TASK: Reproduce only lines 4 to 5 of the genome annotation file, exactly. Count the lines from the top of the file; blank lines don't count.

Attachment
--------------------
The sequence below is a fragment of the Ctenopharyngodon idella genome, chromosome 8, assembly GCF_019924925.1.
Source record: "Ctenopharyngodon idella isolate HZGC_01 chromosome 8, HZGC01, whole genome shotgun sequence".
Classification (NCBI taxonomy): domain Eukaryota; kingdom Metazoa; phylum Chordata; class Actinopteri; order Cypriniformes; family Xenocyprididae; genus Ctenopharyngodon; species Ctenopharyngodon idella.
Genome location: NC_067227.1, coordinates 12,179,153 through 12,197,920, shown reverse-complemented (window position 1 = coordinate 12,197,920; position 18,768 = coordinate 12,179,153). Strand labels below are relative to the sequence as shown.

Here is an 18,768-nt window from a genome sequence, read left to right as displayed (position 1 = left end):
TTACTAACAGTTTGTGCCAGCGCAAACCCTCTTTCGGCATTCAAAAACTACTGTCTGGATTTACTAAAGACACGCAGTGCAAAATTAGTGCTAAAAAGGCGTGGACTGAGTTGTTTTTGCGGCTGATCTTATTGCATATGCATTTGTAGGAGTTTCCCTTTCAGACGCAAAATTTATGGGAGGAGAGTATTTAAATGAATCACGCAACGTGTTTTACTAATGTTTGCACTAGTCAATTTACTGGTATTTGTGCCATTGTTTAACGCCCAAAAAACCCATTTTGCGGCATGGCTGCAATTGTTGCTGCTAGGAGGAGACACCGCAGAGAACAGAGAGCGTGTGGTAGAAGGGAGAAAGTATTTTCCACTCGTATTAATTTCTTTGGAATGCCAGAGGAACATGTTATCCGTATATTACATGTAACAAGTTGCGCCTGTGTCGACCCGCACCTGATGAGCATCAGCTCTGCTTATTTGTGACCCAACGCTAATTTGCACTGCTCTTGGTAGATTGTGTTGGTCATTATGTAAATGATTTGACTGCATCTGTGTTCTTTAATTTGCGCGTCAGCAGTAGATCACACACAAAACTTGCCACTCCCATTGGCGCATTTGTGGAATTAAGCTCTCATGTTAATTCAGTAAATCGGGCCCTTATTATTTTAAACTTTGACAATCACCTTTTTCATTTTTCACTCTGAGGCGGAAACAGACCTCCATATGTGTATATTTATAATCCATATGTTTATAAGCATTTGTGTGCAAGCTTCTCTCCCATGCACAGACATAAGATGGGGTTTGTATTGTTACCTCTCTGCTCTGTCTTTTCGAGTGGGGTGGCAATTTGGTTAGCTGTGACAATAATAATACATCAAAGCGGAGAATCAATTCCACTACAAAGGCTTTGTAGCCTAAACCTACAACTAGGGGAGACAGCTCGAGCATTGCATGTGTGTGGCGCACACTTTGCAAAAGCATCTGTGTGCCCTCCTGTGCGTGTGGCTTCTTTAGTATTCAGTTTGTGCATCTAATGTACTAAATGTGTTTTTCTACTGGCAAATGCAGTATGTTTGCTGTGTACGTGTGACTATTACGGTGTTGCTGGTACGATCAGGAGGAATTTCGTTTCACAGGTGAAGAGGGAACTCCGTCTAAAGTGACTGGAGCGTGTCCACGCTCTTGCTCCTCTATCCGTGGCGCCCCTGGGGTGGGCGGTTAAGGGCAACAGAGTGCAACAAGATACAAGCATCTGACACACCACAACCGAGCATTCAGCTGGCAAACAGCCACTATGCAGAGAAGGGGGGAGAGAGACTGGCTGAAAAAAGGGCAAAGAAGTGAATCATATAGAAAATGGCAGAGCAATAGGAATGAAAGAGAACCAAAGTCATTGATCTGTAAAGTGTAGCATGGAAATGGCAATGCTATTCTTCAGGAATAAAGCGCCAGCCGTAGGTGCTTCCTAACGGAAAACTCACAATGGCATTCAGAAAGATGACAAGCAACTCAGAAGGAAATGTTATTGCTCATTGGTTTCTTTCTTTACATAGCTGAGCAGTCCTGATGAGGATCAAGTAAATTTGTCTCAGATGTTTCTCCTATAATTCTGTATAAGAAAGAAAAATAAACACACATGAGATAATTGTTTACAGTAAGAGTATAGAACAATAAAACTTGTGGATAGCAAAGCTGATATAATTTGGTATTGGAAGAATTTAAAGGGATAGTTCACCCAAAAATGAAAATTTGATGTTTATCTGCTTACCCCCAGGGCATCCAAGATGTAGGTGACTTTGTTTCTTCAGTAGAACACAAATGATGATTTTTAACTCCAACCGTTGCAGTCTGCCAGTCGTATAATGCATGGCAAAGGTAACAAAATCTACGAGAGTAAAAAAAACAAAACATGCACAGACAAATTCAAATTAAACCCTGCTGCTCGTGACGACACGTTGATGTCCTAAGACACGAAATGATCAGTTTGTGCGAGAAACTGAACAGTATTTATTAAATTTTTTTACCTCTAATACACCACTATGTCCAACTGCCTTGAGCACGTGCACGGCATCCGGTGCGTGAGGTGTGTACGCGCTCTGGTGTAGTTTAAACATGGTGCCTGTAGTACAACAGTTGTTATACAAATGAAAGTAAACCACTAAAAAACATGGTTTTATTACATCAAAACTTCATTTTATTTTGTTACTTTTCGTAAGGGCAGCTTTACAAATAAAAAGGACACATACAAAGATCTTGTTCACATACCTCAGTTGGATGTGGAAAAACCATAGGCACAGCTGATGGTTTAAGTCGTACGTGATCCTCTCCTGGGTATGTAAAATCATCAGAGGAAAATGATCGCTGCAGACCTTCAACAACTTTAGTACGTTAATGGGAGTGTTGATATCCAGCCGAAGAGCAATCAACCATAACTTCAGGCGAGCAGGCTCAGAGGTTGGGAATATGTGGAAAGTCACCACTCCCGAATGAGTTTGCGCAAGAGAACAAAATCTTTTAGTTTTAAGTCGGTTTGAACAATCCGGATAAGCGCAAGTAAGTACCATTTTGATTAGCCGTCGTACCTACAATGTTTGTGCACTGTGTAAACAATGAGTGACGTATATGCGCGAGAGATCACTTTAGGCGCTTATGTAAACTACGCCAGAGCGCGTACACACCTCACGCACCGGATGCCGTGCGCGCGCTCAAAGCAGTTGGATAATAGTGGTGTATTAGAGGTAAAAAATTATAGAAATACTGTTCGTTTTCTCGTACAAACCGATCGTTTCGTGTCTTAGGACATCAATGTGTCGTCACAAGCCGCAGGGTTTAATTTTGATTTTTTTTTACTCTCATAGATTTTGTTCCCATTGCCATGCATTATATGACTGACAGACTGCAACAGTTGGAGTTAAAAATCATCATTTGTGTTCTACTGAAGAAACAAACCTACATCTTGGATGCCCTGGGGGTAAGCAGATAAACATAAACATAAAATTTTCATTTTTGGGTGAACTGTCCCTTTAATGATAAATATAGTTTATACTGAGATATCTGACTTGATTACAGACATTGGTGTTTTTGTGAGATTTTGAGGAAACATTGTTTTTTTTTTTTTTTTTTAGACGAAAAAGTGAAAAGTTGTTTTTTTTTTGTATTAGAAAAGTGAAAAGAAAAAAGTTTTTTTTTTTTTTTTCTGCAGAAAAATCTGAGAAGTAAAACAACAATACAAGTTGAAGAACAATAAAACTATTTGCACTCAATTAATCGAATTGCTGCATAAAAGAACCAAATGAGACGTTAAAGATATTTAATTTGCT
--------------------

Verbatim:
Genome location: NC_067227.1, coordinates 12,179,153 through 12,197,920, shown reverse-complemented (window position 1 = coordinate 12,197,920; position 18,768 = coordinate 12,179,153). Strand labels below are relative to the sequence as shown.

Here is an 18,768-nt window from a genome sequence, read left to right as displayed (position 1 = left end):